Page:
At the 1st Baptist Church in Montgomery, we were met with hugs and handshakes and song. A swirling, all encompassing, all embracing song of love.
We toured the cold Tuscaloosa campus of the University of Alabama.
A mound of rubble has been preserved above the Big Red Tide. It is a symbol of the Confederacy. They hold ceremonies on it.
They rebuilt the home of the President to look like an antebellum mansion. They painted it a nice white. They gave a nice coat of white paint to the old slave quarters out back too.
We got on the bus for Montgomery, to see where Rosa Parks just got fed up with the bone-wearying oppressions of Jim Crow. Around the corner is the Equal Justice Initiative, housed on the wounded ground of an old slave warehouse, down the street from the old slave market, where skilled artisans brought $3,000.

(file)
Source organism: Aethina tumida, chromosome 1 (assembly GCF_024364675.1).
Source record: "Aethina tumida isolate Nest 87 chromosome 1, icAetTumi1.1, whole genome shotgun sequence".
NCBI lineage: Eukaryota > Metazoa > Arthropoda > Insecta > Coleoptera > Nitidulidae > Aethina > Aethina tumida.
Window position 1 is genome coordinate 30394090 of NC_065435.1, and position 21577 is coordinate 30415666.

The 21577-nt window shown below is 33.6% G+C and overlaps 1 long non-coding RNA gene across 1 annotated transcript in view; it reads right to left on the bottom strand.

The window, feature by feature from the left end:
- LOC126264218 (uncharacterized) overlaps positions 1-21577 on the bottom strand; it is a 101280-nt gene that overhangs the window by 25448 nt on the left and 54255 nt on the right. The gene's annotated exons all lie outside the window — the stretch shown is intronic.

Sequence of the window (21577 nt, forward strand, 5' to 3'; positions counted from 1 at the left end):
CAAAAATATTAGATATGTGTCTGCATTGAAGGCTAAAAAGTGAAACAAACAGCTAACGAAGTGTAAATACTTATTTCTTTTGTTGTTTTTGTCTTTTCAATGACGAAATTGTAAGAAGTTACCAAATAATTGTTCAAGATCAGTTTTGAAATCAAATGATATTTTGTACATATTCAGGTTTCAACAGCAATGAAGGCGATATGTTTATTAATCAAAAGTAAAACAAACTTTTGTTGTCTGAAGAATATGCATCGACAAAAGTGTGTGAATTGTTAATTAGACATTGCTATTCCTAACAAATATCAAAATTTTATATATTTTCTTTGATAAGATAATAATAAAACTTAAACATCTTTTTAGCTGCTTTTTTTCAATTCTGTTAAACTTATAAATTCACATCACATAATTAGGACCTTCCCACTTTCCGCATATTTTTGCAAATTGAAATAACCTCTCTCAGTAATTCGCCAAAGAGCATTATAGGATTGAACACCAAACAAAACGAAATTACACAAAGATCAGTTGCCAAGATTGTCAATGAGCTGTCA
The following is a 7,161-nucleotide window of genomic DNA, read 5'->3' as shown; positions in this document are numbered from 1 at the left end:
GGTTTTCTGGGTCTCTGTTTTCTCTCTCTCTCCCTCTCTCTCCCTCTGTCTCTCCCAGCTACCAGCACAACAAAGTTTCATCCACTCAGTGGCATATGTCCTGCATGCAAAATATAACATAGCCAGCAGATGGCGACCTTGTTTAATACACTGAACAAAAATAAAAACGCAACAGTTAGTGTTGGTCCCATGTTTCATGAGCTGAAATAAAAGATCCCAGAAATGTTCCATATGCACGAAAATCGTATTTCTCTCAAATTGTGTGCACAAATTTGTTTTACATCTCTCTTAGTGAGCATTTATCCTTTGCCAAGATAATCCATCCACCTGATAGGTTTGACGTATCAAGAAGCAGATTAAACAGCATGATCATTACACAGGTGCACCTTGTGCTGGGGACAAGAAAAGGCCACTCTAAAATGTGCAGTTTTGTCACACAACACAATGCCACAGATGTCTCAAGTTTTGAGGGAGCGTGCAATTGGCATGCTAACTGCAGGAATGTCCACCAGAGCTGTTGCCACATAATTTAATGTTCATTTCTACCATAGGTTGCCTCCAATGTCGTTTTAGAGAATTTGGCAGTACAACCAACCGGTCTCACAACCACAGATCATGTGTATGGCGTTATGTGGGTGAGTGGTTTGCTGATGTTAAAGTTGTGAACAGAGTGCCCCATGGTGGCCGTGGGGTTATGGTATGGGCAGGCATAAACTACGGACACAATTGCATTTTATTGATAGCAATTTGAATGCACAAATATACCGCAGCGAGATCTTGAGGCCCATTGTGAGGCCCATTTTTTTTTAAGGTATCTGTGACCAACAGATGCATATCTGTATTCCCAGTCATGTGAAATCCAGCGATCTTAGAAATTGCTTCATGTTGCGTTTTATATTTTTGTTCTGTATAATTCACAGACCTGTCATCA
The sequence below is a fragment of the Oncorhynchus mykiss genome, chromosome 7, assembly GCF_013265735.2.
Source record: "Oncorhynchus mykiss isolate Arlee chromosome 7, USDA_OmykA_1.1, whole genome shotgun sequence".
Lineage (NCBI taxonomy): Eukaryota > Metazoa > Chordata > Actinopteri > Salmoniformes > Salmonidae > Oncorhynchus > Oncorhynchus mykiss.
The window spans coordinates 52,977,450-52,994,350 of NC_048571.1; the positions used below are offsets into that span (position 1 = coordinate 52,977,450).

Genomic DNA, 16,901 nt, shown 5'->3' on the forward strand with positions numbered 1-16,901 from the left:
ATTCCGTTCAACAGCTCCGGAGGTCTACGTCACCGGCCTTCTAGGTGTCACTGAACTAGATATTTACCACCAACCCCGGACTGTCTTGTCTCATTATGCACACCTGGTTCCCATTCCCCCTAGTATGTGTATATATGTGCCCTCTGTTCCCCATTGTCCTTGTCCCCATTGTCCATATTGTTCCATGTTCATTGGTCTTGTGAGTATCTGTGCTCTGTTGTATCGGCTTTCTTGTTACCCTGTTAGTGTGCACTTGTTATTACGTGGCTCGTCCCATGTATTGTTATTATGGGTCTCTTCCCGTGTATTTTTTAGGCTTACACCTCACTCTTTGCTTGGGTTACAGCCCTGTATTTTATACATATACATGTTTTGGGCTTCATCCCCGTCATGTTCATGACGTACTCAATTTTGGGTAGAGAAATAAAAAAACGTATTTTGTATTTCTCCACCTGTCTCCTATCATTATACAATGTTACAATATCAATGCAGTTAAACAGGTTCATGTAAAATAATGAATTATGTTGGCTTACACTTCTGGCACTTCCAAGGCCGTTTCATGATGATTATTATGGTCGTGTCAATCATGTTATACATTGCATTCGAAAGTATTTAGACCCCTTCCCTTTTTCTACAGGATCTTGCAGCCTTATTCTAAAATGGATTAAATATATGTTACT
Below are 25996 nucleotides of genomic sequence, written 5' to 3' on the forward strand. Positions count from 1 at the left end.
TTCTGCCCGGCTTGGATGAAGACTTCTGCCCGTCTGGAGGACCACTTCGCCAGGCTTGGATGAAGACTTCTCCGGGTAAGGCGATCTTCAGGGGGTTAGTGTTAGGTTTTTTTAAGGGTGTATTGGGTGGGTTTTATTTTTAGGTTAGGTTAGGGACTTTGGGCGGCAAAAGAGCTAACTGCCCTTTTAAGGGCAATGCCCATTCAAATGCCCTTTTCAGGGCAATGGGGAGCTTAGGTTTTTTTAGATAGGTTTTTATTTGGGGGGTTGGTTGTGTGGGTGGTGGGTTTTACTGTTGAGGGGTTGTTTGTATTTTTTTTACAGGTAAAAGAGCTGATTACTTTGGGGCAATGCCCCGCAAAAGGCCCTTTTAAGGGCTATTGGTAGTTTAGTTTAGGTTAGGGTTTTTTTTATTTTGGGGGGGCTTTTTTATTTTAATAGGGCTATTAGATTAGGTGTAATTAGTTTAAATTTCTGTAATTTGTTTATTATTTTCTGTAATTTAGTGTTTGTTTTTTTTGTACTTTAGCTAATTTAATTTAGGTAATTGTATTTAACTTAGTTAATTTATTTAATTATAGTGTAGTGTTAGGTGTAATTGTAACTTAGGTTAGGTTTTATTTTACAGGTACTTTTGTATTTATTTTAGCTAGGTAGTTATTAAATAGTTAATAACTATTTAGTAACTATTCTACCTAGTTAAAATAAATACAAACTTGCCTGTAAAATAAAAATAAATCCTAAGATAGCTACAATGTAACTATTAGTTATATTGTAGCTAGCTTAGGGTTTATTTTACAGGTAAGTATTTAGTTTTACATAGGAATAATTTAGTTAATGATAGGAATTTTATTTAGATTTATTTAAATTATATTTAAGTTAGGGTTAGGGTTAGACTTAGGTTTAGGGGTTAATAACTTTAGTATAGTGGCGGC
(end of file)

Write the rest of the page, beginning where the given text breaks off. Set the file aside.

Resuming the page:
In the 1850's.
Around the time Darwin and Wallace figured out the theory of evolution, efficient generators were turning mechanical energy into electricity, steel was being manufactured, Goya's engravings were thrilling museum-goers, Robert and Elizabeth Browning were writing poetry, Melville, Baudelaire and Harriet Beecher Stowe were in print.
The young lawyers told us today, 40 percent of African American males in Alabama had felony convictions and so couldn't vote. Disenfranchised by the writers of the law.
Striving for justice doesn't allow for the indulgence of bitterness. As we learned again at the 1st Baptist Church in Montgomery, there is no time for hatred. There is only time to imagine a better world.